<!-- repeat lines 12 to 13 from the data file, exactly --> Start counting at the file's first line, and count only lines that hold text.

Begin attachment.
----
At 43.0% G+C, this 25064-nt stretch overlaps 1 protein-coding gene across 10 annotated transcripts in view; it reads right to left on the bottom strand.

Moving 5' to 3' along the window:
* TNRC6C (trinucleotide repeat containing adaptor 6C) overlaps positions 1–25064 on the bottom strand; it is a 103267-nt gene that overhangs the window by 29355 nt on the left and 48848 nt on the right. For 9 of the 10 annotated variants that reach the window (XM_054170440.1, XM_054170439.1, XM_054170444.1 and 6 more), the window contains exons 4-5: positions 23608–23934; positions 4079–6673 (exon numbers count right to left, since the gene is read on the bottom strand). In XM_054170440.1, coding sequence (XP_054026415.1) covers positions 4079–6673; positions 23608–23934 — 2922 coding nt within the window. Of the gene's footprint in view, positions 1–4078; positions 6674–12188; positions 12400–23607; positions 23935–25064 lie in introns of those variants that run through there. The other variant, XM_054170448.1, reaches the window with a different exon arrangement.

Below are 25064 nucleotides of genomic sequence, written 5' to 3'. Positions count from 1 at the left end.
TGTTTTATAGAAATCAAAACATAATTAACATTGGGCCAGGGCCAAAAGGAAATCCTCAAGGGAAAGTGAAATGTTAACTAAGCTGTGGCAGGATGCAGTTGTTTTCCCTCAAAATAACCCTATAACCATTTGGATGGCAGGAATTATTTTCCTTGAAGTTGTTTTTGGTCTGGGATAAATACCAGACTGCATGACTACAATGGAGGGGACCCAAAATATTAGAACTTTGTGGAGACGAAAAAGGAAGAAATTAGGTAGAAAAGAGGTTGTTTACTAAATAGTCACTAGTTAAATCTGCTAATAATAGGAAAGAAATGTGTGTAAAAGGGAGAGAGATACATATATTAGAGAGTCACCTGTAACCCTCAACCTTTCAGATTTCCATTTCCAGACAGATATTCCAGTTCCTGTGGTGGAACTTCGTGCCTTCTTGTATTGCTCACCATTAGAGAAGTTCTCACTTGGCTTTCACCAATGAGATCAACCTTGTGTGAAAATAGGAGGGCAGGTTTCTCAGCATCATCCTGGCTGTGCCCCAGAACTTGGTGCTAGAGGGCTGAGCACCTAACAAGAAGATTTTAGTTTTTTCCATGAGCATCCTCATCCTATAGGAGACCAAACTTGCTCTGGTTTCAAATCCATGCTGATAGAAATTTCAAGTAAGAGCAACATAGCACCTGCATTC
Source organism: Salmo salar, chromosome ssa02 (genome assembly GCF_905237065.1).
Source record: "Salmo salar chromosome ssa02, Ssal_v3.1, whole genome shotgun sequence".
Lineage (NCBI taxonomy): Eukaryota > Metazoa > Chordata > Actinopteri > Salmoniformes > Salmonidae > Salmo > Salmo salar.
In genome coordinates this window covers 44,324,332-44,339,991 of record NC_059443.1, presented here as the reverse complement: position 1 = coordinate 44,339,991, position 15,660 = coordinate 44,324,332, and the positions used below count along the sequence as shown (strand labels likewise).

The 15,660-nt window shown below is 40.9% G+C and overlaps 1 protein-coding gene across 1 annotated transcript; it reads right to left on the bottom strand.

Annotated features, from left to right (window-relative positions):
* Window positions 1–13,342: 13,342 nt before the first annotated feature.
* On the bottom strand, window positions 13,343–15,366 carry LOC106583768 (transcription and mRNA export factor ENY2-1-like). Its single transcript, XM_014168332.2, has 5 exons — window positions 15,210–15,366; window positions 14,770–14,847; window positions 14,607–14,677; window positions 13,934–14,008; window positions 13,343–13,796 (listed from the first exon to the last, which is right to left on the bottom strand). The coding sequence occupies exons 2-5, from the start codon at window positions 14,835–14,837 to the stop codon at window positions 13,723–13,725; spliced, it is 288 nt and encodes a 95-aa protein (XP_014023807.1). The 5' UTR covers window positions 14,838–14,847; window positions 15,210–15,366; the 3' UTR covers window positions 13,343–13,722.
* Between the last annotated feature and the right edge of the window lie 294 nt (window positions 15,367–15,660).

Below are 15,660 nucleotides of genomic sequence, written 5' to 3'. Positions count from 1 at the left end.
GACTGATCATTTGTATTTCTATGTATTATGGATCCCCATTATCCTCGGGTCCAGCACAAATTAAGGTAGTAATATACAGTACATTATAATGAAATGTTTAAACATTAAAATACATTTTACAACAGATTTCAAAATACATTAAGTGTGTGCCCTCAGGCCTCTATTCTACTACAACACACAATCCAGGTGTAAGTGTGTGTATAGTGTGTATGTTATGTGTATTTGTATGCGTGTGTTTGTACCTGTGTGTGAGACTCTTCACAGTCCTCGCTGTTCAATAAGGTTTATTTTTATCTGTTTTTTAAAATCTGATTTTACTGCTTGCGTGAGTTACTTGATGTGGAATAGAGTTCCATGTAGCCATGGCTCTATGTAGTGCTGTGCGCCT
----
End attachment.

* Window positions 1–13,342: 13,342 nt before the first annotated feature.
* On the bottom strand, window positions 13,343–15,366 carry LOC106583768 (transcription and mRNA export factor ENY2-1-like). Its single transcript, XM_014168332.2, has 5 exons — window positions 15,210–15,366; window positions 14,770–14,847; window positions 14,607–14,677; window positions 13,934–14,008; window positions 13,343–13,796 (listed from the first exon to the last, which is right to left on the bottom strand). The coding sequence occupies exons 2-5, from the start codon at window positions 14,835–14,837 to the stop codon at window positions 13,723–13,725; spliced, it is 288 nt and encodes a 95-aa protein (XP_014023807.1). The 5' UTR covers window positions 14,838–14,847; window positions 15,210–15,366; the 3' UTR covers window positions 13,343–13,722.